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MEMON | The Indian Summer of 1983 Like it Was Yesterday

It’s 35 years to the day since India won the Prudential Cup. Advancing age and information overload are playing havoc with my memory, but Kapil Dev’s team beating the mighty West Indies at Lord’s and turning the cricket world upside down remain vivid.

Ayaz Memon |Cricketnext |May 17, 2019, 4:53 PM IST
MEMON | The Indian Summer of 1983 Like it Was Yesterday

It’s 36 years to the day since India won the Prudential Cup. Advancing age and information overload are playing havoc with my memory, but Kapil Dev’s team beating the mighty West Indies at Lord’s and turning the cricket world upside down remain vivid.

June 25, 1983, I recall, was a balmy day in England. The entire month, in fact, had been temperate compared to the previous few seasons according to locals. Subsequently – and essentially because of this famous win -- the season was to be enshrined in history as an `Indian Summer’.

But that’s getting ahead of the story.

From a personal point of view, the 1983 World Cup was life-changing too. I’d had a wavering four years as a journalist, unsure whether this was to be my career or not. A law degree offered a splendid option, and there were some proposals from the corporate sector too.

However, cricket still tugged the heart and filled my imagination far more than the Civil and Criminal Procedure Codes. As for a corporate job, while financially more rewarding (several times over!), it was a clear no-no. You were either that kind of animal or not.

Most importantly, reporting on the World Cup was a long-standing dream. If this was to be the swansong as a cricket writer, so be it, the dream had to be realised one way or the other.

The best way to get an assignment, obviously, was from the media establishment where I was working. But overseas travel was expensive, and tours were few and far in between. The short answer to my request was `No’.

Happily, this was changed to `Yes’ when I promised to raise part of the funds myself. Clubbing this money with payment for every article submitted, the trip was made possible. What had been a flight of fancy for several years was finally to be actualized.

This was my first visit to England and I was like Alice In Wonderland -- bewildered, bemused, and often stumped. Travelling by Underground Tube in London boggled the mind. Machines vending chocolates, chips, cigarettes, and what have you, seemed from another world altogether.

Going to pubs, fast food joints (yes, that was a novelty then), theatre and live music concerts between matches provided relief for entertainment between assignments that was not common in India, where a movie would be the usual default activity.

What also impressed me thoroughly was the evident respect for rules and laws in people: from disciplined queues for services to common courtesies in the form of `please’, `sorry’ and `thank you’ that came without compunction or restraint.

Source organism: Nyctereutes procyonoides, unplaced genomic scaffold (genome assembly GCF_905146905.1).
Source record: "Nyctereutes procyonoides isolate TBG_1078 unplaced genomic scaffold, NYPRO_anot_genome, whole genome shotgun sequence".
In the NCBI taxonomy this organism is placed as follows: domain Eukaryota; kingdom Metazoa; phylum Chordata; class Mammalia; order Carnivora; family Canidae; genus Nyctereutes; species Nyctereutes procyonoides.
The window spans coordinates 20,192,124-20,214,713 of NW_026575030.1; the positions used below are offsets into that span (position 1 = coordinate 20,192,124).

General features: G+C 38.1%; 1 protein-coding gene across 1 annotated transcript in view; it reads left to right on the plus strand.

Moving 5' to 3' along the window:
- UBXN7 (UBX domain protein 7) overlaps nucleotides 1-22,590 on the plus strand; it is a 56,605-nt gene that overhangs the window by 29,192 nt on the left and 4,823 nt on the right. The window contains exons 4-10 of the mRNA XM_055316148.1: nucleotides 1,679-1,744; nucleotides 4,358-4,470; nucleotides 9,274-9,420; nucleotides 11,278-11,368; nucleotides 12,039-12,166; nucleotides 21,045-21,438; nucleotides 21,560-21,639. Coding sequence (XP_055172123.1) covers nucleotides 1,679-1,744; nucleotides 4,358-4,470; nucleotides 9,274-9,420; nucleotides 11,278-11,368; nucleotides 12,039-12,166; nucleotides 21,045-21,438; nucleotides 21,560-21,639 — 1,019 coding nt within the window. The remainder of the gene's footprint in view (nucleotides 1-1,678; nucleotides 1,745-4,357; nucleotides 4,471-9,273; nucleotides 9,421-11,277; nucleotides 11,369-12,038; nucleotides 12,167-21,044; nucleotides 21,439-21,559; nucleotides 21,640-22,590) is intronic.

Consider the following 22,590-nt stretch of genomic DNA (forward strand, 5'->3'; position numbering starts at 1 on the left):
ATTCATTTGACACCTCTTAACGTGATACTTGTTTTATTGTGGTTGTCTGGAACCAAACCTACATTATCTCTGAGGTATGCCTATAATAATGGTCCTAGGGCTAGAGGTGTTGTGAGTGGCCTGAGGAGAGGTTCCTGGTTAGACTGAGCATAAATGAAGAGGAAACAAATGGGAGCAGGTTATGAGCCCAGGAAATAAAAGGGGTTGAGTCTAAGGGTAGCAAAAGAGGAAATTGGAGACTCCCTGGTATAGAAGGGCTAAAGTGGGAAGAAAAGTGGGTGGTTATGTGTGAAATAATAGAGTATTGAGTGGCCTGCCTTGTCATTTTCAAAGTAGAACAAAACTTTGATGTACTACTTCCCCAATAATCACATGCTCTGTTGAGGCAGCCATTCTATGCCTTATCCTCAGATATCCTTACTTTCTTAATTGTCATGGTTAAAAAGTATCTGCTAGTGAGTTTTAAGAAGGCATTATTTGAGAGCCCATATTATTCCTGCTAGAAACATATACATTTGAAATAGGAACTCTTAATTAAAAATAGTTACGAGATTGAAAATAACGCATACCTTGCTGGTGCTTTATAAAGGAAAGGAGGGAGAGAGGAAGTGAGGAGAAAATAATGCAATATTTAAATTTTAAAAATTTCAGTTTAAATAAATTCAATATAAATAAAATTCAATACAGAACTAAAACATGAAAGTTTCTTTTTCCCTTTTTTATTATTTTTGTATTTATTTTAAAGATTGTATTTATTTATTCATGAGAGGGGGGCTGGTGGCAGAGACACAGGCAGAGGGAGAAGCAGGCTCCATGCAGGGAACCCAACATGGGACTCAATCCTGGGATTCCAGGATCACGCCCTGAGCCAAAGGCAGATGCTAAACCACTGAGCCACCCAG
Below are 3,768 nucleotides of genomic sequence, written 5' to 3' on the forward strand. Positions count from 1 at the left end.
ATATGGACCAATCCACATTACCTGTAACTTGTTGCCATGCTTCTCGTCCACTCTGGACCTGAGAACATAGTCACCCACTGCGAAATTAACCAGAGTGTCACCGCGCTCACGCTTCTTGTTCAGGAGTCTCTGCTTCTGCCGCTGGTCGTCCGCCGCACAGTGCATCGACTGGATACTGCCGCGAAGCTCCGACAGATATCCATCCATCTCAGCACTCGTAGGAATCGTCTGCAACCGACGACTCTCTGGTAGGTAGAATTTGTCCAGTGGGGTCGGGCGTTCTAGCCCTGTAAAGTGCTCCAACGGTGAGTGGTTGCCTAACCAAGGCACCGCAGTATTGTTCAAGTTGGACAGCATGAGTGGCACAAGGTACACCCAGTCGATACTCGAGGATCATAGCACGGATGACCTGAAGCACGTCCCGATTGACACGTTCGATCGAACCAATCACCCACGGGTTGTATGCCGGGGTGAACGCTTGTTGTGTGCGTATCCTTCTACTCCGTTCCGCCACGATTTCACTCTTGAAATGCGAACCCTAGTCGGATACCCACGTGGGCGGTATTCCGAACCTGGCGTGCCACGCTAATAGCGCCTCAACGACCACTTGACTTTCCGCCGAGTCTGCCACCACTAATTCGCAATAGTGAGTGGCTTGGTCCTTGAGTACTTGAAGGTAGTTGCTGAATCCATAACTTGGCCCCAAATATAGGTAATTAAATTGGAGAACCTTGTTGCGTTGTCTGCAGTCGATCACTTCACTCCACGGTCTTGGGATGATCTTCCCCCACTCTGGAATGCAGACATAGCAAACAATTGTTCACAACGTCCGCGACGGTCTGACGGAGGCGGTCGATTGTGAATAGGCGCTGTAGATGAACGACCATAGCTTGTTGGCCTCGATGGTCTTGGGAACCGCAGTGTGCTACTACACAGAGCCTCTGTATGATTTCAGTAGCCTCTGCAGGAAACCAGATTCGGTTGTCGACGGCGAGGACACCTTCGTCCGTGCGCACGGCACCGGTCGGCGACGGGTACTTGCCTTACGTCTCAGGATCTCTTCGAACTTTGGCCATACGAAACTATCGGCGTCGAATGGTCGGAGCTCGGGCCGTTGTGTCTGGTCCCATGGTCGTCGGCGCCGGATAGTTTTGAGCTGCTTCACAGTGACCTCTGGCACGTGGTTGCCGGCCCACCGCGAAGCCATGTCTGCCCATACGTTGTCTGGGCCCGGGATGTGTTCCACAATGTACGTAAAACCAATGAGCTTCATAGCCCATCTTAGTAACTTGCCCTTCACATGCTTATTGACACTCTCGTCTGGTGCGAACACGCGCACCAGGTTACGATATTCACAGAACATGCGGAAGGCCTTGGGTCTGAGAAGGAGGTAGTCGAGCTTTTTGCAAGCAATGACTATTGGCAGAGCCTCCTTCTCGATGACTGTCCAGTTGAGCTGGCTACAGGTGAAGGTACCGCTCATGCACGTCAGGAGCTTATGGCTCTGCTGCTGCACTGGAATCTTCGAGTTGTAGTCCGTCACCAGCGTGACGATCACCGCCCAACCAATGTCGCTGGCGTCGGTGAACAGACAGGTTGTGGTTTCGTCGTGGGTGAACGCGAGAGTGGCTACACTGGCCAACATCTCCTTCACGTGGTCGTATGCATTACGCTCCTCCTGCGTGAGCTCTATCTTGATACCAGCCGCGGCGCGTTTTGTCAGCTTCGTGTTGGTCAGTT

All of this was a culture shock, yet affording great convenience and rich experience. But more gratifying than anything else was visiting the various cricket grounds of England.

Weaned on Wisden Almanack, Playfair Cricket Annual and other repositories of cricket information and opinion, having devoured Neville Cardus, Alan Ross and their ilk through my growing up years, each ground – Lord’s, The Oval, Trent Bridge, Old Trafford et al – was more than just a venue.

Each told a magnificent story. I’ve always lamented the poor sense of history that we have in India. Traditionally, this has been passed on from generation to generation verbally, without lasting documentation. How many published works are there on Mumbai, Delhi or Karnataka cricket for instance?

As a practicing journalist too, the experience in 1983 was eye opening. There were obviously no laptops or cellphones then. The technological revolution was still a decade and more away. Most of us – at least Indian journalists – still worked on manual typewriters.

Non-Indian journalists relied on electronic typewriters that looked snazzy, had inbuilt editing functions, hummed when in use, and spouted out sheets of paper with words without fuss.

Most such journalists also `faxed’ their stories. This was a still a relatively new technology gaining popularity worldwide and even available even to us. But came at prohibitive price when every sterling pound mattered.

The cheaper, but time-consuming, option was typing out the story immediately after the match, and handing it over to the telex machine operator at the ground or Central Telegraph Office who would `cut a tape’ in code which would then be transmitted to a similar machine at the office.

The hitch, of course, that telephone lines to India were not easily available, leading to a great deal of nervous anxiety in meeting deadlines, apart, of course, from competing with other journalists to get priority over the machine. How we coped leaves me incredulous today!

The other big departure from today’s environment was the relationship with players. In 1983, it was excellent, I remember, without compromising on the functions of either. There was the necessary divide, but also a confluence.

This could be because there were so few of us from India – only six if I remember correctly -- with a couple of others joining in when the team reached the semi-finals. This made rapport easier – between players and journalists, and among ourselves.